Fraud and Security

Top 10 Internet Safety Rules & What Not to Do Online

March 1, 2024

Don't be a victim! Malicious cyber actors may leverage your home network to gain access to personal, private, and confidential information. Help protect yourself, your family, and your work by practicing cybersecurity-aware behaviors, observing some basic configuration guidelines, and implementing the following mitigations on your home network, including:

  • Upgrade and update all equipment and software regularly, including routing devices
  • Exercise secure habits by backing up your data and disconnecting devices when connections are not needed
  • Limit administration to the internal network only


Recommendations for device security

Electronic computing devices, including computers, laptops, printers, mobile phones, tablets, security cameras, home appliances, cars, and other “Internet of Things” (IoT) devices must all be secured to reduce the risk of compromise. Most home entertainment and utility devices, such as home monitoring systems, baby monitors, IoT de-vices, smart devices, Blu-ray players, streaming video players, and video game consoles, are capable of accessing the Internet, recording audio, and/or capturing video. Implementing security measures can ensure these devices don’t become the weak link in your home protection.


Upgrade to a modern operating system and keep it up-to-date

The most recent version of any operating system (OS) contains security features not found in previous versions. Many of these security features are enabled by default and help prevent common attack vectors. Increase the difficulty for an adversary to gain privileged access by using the latest available and supported OS for desktops, laptops, and smart devices.


Secure routing devices and keep them up-to-date

Your Internet Service Provider (ISP) may provide a modem/router as part of your service contract. To maximize administrative control over the routing and wireless features of your home network, consider using a personally owned routing device that connects to the ISP-provided modem/router. In addition, use modern router features to create a separate wireless network for guests, for network separation from your more trusted and private devices.


Implement WPA3 or WPA2 on the wireless network

To keep your wireless communications confidential, ensure your person-al or ISP provided WAP is capable of Wi-Fi Protected Access 3 (WPA3). If you have devices on your network that do not support WPA3, you can select WPA2/3 instead. This allows newer devices to use the more secure method while still allowing older devices to connect to the network over WPA2.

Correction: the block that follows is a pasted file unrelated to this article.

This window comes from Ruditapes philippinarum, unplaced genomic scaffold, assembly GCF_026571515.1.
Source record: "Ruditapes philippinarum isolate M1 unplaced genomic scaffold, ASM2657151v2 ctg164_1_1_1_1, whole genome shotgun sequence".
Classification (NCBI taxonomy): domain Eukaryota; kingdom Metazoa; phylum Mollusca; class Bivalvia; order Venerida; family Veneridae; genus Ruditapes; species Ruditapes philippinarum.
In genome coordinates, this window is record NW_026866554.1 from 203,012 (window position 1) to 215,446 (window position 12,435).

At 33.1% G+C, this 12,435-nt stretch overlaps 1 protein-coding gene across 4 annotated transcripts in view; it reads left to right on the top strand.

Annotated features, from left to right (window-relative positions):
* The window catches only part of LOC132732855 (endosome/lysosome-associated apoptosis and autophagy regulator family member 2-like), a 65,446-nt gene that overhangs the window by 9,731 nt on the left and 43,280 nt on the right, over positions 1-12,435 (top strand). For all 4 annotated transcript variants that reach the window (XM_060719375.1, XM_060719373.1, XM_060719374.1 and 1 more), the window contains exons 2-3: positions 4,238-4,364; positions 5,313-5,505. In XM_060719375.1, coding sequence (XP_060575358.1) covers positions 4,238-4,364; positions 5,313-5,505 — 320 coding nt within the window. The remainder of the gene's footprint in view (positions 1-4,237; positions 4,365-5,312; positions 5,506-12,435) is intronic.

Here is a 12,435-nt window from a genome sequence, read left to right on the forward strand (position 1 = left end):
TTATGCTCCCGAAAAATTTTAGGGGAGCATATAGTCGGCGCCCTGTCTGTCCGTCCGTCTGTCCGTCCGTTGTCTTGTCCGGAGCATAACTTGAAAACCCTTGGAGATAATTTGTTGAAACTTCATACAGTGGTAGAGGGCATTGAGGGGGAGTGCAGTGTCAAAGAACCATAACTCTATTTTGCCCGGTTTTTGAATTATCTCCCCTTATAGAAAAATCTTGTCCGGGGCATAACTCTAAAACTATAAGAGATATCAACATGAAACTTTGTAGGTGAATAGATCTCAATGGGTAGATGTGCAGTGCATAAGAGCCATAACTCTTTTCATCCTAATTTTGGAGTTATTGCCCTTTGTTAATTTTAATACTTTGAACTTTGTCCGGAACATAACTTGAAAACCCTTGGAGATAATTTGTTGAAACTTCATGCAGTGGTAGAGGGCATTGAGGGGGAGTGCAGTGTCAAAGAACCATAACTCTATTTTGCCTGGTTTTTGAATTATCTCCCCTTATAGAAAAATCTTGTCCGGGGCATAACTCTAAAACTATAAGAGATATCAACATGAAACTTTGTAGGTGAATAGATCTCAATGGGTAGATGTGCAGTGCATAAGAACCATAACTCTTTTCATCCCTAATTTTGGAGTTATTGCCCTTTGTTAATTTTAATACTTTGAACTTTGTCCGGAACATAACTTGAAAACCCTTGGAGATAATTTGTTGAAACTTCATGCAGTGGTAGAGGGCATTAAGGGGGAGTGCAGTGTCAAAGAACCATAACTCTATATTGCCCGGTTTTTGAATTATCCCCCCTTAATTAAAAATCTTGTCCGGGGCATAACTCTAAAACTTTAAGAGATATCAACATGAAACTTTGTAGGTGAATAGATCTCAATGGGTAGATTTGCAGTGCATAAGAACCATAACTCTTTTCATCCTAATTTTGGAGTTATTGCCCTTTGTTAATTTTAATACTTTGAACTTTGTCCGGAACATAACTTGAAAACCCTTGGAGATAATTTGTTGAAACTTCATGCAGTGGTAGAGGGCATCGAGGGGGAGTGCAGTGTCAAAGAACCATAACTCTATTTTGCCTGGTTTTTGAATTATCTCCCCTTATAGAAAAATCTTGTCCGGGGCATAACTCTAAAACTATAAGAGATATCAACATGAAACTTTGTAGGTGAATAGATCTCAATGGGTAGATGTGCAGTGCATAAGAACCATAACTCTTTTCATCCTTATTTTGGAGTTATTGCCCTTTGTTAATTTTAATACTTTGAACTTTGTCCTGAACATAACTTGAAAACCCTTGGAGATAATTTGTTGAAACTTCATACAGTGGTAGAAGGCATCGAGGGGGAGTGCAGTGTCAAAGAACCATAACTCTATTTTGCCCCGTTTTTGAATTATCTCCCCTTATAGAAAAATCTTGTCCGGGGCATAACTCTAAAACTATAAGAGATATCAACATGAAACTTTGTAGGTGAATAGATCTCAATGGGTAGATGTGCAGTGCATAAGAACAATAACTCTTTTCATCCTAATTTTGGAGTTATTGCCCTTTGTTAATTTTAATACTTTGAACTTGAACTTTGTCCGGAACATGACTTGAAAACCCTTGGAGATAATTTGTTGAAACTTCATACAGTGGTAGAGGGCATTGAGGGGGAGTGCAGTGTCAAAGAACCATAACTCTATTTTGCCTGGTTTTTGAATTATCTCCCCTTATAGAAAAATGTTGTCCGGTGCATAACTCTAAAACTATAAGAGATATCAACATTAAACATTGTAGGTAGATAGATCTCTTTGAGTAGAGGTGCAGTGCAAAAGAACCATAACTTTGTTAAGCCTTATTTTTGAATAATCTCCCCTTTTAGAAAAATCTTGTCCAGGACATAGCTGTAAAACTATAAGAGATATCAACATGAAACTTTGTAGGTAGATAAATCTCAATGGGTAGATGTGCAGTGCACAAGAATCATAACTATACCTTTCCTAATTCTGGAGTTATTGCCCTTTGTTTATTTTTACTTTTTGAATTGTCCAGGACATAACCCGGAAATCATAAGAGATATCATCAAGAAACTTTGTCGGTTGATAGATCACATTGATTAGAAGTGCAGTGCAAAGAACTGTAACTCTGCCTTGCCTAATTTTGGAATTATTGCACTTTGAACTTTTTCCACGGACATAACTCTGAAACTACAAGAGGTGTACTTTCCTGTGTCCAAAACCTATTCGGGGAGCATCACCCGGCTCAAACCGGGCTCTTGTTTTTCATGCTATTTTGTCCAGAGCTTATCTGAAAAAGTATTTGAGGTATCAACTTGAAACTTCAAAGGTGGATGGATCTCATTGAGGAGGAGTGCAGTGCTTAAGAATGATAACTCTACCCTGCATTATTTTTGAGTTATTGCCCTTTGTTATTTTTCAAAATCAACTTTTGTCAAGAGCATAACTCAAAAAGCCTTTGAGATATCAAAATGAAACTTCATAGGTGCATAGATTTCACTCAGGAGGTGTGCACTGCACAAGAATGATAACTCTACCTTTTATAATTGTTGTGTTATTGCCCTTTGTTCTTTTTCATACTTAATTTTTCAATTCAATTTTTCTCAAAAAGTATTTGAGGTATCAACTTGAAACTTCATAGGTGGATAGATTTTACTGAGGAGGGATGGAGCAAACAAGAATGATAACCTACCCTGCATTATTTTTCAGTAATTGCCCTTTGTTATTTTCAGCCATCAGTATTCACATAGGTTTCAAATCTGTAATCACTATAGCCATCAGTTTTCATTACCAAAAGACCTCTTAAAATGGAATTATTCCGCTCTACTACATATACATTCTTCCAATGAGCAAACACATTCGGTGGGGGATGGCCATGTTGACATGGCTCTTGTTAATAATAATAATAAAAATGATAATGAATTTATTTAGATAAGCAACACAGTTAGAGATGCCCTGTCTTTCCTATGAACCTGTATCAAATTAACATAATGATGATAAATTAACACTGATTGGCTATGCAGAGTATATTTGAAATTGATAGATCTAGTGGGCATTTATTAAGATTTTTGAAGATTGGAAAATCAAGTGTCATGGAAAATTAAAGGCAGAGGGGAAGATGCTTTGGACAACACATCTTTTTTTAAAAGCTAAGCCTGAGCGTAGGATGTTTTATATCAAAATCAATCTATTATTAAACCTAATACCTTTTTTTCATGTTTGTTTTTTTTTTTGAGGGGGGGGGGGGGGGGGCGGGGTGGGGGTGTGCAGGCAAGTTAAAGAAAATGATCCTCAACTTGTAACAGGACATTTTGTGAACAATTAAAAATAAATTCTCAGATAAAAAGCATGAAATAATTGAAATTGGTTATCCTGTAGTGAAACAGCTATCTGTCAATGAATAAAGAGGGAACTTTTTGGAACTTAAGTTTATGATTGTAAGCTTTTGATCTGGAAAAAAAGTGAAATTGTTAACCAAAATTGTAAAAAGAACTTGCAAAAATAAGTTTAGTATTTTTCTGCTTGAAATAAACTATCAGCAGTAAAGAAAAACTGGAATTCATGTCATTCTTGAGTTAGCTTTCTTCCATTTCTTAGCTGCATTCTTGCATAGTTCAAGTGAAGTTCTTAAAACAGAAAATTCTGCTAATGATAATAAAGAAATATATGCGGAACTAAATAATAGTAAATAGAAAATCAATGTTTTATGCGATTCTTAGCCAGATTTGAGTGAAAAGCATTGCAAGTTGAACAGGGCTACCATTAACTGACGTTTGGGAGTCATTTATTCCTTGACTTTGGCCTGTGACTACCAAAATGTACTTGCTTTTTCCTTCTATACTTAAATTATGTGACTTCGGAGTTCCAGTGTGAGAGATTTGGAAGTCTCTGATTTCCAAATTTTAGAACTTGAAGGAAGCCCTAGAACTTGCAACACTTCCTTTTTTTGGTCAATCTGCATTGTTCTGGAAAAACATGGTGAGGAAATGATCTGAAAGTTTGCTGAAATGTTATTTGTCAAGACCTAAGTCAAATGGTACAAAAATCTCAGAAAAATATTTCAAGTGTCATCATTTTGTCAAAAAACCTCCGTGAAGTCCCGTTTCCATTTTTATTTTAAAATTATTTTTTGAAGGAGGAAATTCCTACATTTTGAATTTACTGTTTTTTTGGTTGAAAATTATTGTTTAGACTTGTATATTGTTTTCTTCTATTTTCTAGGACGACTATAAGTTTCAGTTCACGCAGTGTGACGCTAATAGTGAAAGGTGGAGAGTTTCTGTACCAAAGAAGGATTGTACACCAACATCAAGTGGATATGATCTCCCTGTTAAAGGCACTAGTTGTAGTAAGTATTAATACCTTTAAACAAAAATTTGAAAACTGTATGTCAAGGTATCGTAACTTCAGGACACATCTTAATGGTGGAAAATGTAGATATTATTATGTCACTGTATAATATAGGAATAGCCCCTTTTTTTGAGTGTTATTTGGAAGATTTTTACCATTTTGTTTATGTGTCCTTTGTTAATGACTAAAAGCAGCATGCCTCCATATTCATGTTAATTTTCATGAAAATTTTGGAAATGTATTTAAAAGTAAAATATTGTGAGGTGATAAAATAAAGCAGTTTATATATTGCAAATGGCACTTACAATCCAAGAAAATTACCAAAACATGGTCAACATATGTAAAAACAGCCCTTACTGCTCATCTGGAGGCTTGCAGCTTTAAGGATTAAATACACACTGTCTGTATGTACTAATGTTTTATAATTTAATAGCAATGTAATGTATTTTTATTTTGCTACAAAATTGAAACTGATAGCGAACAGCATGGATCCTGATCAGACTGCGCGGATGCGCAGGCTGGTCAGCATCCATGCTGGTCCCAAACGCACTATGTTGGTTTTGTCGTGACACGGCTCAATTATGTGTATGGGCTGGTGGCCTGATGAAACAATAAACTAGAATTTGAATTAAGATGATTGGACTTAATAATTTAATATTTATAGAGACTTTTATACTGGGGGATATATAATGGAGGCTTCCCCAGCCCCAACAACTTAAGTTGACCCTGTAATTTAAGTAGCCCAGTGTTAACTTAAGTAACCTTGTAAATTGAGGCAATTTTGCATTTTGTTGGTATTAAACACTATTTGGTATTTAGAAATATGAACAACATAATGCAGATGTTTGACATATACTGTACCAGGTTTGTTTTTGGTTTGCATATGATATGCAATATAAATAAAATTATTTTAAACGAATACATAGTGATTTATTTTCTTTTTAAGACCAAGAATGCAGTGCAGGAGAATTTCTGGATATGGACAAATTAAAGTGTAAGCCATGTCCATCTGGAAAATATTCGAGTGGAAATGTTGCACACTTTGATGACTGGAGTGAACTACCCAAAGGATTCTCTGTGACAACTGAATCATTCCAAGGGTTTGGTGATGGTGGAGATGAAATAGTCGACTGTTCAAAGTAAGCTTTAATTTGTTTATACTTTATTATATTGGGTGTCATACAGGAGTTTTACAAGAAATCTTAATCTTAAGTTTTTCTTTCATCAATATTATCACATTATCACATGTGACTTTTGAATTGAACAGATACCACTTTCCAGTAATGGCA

Implement wireless network segmentation

Leverage network segmentation on your home network to keep your wireless communication secure. At a minimum, your wireless network should be segmented between your primary Wi-Fi, guest Wi-Fi, and IoT network. This segmentation keeps less secure devices from directly communicating with your more secure devices.


Employ firewall capabilities

Ensure that your personally owned routing device supports basic firewall capabilities. Verify that it includes network address translation (NAT) to prevent internal systems from being scanned through the network boundary.


Leverage security software

Leverage security software that provides layered defense via anti-virus, anti-phishing, anti-malware, safe browsing, and firewall capabilities. The security suite may be built into the operating system or available to install as a separate product on computers, laptops, and tablets.


Protect passwords

Ensure that passwords and answers to challenge questions are properly protected since they provide access to personal information. Passwords should be strong, unique for each account, and difficult to guess.


Safeguard against eavesdropping

Be aware that home assistants and smart devices have microphones and are listening to conversations, even when you are not actively engaging with the device. If compromised, the adversary can eavesdrop on conversations. Limit sensitive conversations when you are near baby monitors, audio recording toys, home assistants, and smart devices. Consider muting their microphones when not in use. For devices with cameras (e.g., laptops, monitoring devices and toys) cover cameras when you are not using them. Disconnect Internet access if a device is not commonly used but be sure to update it when you do use it.


Exercise secure user habits

To minimize ransomware risks, back up data on external drives or portable media. Disconnect and securely store external storage when not in use.



Source: U.S. Department of Defense

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